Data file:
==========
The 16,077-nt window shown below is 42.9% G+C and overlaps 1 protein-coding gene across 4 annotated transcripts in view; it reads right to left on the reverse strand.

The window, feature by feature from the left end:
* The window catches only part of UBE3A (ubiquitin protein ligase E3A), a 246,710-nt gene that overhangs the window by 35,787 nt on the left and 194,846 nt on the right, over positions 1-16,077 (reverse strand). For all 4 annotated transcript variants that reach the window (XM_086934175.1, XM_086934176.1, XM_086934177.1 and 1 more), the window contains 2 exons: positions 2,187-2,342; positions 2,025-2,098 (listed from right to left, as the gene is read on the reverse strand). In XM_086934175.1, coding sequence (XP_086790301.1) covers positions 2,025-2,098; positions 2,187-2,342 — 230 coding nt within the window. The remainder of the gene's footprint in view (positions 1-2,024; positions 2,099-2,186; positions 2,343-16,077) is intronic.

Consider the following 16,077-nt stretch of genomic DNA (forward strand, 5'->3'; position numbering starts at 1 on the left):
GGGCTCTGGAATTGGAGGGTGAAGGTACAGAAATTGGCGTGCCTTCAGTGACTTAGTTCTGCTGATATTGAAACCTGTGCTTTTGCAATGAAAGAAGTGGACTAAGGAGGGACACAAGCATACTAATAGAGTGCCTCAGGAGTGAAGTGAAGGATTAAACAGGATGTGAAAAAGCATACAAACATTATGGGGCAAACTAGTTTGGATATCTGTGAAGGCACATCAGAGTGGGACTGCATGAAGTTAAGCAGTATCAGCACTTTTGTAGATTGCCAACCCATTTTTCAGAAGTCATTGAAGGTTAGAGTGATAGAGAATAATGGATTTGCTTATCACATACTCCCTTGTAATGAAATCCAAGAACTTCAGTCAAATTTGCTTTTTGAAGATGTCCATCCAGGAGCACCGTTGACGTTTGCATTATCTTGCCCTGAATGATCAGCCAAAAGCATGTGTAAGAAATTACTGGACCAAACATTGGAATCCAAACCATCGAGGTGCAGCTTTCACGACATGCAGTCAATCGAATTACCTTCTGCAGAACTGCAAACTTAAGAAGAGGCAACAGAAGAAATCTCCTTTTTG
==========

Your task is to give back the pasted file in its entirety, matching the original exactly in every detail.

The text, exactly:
The 16,077-nt window shown below is 42.9% G+C and overlaps 1 protein-coding gene across 4 annotated transcripts in view; it reads right to left on the reverse strand.

The window, feature by feature from the left end:
* The window catches only part of UBE3A (ubiquitin protein ligase E3A), a 246,710-nt gene that overhangs the window by 35,787 nt on the left and 194,846 nt on the right, over positions 1-16,077 (reverse strand). For all 4 annotated transcript variants that reach the window (XM_086934175.1, XM_086934176.1, XM_086934177.1 and 1 more), the window contains 2 exons: positions 2,187-2,342; positions 2,025-2,098 (listed from right to left, as the gene is read on the reverse strand). In XM_086934175.1, coding sequence (XP_086790301.1) covers positions 2,025-2,098; positions 2,187-2,342 — 230 coding nt within the window. The remainder of the gene's footprint in view (positions 1-2,024; positions 2,099-2,186; positions 2,343-16,077) is intronic.

Consider the following 16,077-nt stretch of genomic DNA (forward strand, 5'->3'; position numbering starts at 1 on the left):
GGGCTCTGGAATTGGAGGGTGAAGGTACAGAAATTGGCGTGCCTTCAGTGACTTAGTTCTGCTGATATTGAAACCTGTGCTTTTGCAATGAAAGAAGTGGACTAAGGAGGGACACAAGCATACTAATAGAGTGCCTCAGGAGTGAAGTGAAGGATTAAACAGGATGTGAAAAAGCATACAAACATTATGGGGCAAACTAGTTTGGATATCTGTGAAGGCACATCAGAGTGGGACTGCATGAAGTTAAGCAGTATCAGCACTTTTGTAGATTGCCAACCCATTTTTCAGAAGTCATTGAAGGTTAGAGTGATAGAGAATAATGGATTTGCTTATCACATACTCCCTTGTAATGAAATCCAAGAACTTCAGTCAAATTTGCTTTTTGAAGATGTCCATCCAGGAGCACCGTTGACGTTTGCATTATCTTGCCCTGAATGATCAGCCAAAAGCATGTGTAAGAAATTACTGGACCAAACATTGGAATCCAAACCATCGAGGTGCAGCTTTCACGACATGCAGTCAATCGAATTACCTTCTGCAGAACTGCAAACTTAAGAAGAGGCAACAGAAGAAATCTCCTTTTTG